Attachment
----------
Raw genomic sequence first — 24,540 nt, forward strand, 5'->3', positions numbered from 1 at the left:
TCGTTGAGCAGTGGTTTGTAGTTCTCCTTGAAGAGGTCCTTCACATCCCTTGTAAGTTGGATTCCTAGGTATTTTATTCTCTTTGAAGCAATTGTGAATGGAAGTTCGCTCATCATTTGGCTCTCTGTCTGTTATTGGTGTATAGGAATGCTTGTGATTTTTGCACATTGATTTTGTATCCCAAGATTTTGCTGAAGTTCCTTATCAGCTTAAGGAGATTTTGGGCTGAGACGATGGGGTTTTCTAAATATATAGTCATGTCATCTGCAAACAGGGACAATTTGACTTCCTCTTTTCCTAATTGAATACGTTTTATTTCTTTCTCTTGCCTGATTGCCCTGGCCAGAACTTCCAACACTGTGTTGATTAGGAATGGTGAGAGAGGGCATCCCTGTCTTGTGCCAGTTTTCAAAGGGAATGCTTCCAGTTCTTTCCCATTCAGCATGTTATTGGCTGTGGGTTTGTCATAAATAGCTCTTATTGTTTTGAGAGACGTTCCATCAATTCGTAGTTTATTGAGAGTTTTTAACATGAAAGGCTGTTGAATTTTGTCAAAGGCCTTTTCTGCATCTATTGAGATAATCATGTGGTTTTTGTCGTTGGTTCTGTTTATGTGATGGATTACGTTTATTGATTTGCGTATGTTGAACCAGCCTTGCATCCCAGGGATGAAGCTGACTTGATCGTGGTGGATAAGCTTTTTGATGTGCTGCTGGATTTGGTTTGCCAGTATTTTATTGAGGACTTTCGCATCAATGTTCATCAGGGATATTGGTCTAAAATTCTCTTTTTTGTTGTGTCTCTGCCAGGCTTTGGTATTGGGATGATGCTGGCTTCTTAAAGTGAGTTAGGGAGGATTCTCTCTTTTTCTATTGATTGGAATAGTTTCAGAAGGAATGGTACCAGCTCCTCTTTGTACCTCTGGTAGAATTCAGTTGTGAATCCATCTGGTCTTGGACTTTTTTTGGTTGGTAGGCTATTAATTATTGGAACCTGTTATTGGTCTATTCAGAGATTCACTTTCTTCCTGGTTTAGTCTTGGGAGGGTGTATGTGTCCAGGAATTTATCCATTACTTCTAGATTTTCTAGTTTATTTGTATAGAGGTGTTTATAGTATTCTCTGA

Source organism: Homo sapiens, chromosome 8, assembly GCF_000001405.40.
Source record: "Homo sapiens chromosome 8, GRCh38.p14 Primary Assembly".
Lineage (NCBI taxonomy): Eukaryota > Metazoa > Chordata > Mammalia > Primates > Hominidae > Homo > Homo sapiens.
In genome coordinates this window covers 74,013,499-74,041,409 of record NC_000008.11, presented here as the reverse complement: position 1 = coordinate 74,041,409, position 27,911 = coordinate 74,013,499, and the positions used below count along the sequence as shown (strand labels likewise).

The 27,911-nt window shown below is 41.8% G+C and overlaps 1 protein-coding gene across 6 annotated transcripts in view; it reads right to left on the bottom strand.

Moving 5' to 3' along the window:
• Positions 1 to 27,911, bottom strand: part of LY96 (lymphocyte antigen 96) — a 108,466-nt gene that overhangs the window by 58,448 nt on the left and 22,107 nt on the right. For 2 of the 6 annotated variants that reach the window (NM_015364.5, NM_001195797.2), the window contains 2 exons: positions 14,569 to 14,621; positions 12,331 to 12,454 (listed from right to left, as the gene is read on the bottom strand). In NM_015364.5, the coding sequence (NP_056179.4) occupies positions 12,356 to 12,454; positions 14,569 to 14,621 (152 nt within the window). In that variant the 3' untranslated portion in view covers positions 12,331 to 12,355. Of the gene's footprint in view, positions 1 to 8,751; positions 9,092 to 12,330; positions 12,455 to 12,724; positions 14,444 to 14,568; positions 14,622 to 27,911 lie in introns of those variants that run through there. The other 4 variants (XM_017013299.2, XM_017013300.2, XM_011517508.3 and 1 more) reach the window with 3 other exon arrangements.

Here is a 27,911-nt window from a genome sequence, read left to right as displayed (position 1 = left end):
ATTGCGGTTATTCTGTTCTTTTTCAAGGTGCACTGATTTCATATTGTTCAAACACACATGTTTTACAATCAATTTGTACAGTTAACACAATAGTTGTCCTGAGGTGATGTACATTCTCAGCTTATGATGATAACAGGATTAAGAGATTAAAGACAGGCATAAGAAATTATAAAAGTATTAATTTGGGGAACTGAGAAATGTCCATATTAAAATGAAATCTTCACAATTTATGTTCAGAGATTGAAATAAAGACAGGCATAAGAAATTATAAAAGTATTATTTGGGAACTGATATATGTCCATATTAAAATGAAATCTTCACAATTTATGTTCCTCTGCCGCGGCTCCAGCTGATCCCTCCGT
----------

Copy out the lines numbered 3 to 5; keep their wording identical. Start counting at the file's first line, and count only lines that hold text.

Source organism: Homo sapiens, chromosome 8, assembly GCF_000001405.40.
Source record: "Homo sapiens chromosome 8, GRCh38.p14 Primary Assembly".
Lineage (NCBI taxonomy): Eukaryota > Metazoa > Chordata > Mammalia > Primates > Hominidae > Homo > Homo sapiens.